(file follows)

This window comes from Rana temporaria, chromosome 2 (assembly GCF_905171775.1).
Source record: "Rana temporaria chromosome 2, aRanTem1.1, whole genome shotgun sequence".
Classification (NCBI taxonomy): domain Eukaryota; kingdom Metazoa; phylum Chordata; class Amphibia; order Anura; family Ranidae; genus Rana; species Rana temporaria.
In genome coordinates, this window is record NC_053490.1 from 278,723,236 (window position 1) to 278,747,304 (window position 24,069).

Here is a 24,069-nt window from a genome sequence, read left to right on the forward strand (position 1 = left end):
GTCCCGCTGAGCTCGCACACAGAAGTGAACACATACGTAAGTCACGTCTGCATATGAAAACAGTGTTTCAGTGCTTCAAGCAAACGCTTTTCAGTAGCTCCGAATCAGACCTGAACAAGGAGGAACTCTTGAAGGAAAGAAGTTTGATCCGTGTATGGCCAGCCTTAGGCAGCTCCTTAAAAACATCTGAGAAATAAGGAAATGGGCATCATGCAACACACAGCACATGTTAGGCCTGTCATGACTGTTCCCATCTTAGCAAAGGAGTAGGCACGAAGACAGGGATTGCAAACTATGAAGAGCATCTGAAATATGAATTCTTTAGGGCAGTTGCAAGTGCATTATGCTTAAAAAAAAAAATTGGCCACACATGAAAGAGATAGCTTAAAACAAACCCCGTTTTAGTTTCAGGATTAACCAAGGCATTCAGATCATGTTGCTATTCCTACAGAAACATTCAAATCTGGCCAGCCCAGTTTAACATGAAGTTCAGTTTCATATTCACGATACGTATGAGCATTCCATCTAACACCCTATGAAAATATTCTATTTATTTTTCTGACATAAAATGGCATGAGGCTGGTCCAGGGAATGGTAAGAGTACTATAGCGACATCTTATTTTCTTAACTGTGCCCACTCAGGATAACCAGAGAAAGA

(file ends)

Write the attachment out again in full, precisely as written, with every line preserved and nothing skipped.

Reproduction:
This window comes from Rana temporaria, chromosome 2 (assembly GCF_905171775.1).
Source record: "Rana temporaria chromosome 2, aRanTem1.1, whole genome shotgun sequence".
Classification (NCBI taxonomy): domain Eukaryota; kingdom Metazoa; phylum Chordata; class Amphibia; order Anura; family Ranidae; genus Rana; species Rana temporaria.
In genome coordinates, this window is record NC_053490.1 from 278,723,236 (window position 1) to 278,747,304 (window position 24,069).

Here is a 24,069-nt window from a genome sequence, read left to right on the forward strand (position 1 = left end):
GTCCCGCTGAGCTCGCACACAGAAGTGAACACATACGTAAGTCACGTCTGCATATGAAAACAGTGTTTCAGTGCTTCAAGCAAACGCTTTTCAGTAGCTCCGAATCAGACCTGAACAAGGAGGAACTCTTGAAGGAAAGAAGTTTGATCCGTGTATGGCCAGCCTTAGGCAGCTCCTTAAAAACATCTGAGAAATAAGGAAATGGGCATCATGCAACACACAGCACATGTTAGGCCTGTCATGACTGTTCCCATCTTAGCAAAGGAGTAGGCACGAAGACAGGGATTGCAAACTATGAAGAGCATCTGAAATATGAATTCTTTAGGGCAGTTGCAAGTGCATTATGCTTAAAAAAAAAAATTGGCCACACATGAAAGAGATAGCTTAAAACAAACCCCGTTTTAGTTTCAGGATTAACCAAGGCATTCAGATCATGTTGCTATTCCTACAGAAACATTCAAATCTGGCCAGCCCAGTTTAACATGAAGTTCAGTTTCATATTCACGATACGTATGAGCATTCCATCTAACACCCTATGAAAATATTCTATTTATTTTTCTGACATAAAATGGCATGAGGCTGGTCCAGGGAATGGTAAGAGTACTATAGCGACATCTTATTTTCTTAACTGTGCCCACTCAGGATAACCAGAGAAAGA